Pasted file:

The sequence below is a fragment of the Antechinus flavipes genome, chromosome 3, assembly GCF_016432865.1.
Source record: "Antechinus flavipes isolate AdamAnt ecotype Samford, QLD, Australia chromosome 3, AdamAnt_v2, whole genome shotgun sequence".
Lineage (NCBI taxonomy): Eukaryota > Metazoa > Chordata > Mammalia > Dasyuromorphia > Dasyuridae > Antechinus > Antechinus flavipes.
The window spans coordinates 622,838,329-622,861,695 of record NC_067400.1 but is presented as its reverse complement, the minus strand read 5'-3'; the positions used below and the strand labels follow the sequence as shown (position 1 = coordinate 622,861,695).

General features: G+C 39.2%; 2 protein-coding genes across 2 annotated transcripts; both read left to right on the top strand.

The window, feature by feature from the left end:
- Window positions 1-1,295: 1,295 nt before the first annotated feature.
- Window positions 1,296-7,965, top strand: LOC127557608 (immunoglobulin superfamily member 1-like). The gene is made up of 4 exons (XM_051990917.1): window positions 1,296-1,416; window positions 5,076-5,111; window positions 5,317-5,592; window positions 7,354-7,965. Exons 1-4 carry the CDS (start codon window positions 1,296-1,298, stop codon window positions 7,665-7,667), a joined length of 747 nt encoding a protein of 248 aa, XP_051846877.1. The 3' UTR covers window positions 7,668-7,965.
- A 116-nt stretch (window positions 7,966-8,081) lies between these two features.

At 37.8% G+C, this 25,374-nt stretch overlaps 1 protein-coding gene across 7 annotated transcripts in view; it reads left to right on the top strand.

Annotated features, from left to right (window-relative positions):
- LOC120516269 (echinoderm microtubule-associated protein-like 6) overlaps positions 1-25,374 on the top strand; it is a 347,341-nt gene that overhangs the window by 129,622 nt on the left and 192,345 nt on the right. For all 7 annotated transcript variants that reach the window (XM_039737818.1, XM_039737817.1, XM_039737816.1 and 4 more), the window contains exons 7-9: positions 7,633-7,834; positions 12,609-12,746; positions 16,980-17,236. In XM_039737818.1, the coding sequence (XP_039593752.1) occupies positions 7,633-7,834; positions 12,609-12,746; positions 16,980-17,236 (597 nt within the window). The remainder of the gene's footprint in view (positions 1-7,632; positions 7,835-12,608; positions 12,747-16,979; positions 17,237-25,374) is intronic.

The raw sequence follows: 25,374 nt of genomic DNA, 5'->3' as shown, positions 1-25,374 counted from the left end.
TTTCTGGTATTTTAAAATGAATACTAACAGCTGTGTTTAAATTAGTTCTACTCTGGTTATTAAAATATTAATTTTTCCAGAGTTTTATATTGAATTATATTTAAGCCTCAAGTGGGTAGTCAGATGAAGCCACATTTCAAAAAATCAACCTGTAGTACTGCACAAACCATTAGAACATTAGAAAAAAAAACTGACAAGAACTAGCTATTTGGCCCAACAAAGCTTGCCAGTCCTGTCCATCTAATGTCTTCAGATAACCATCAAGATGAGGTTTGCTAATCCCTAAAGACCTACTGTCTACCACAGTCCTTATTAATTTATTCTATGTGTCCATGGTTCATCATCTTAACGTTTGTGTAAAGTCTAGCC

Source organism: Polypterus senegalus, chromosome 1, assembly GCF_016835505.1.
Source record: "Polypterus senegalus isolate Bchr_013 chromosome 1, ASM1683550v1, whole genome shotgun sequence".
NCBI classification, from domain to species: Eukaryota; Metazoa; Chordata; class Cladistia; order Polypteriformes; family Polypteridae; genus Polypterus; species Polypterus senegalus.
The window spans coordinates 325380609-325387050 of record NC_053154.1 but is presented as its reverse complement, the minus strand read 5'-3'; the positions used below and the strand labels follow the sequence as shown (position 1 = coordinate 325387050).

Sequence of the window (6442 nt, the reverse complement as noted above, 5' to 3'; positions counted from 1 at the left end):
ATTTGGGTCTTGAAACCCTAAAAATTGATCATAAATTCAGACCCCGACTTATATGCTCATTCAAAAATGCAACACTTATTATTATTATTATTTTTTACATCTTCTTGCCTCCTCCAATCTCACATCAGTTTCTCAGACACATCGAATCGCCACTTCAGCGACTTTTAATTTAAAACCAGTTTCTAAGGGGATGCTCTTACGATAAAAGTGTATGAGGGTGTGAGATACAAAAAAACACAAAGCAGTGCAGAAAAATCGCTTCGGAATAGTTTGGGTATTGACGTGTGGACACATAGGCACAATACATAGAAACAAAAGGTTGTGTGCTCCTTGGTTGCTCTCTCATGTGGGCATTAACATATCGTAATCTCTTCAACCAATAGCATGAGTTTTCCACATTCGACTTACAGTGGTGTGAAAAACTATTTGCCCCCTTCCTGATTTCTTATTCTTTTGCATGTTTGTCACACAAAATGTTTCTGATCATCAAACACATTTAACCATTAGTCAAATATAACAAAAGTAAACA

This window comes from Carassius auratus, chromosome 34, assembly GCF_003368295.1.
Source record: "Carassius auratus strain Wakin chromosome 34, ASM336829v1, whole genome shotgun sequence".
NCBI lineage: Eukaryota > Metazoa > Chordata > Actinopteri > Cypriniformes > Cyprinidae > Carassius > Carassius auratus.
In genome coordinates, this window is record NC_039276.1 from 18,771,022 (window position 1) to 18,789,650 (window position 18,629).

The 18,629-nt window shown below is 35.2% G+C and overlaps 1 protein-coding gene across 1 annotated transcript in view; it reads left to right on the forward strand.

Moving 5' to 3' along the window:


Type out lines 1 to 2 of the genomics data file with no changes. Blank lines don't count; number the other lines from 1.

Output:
The sequence below is a fragment of the Antechinus flavipes genome, chromosome 3, assembly GCF_016432865.1.
Source record: "Antechinus flavipes isolate AdamAnt ecotype Samford, QLD, Australia chromosome 3, AdamAnt_v2, whole genome shotgun sequence".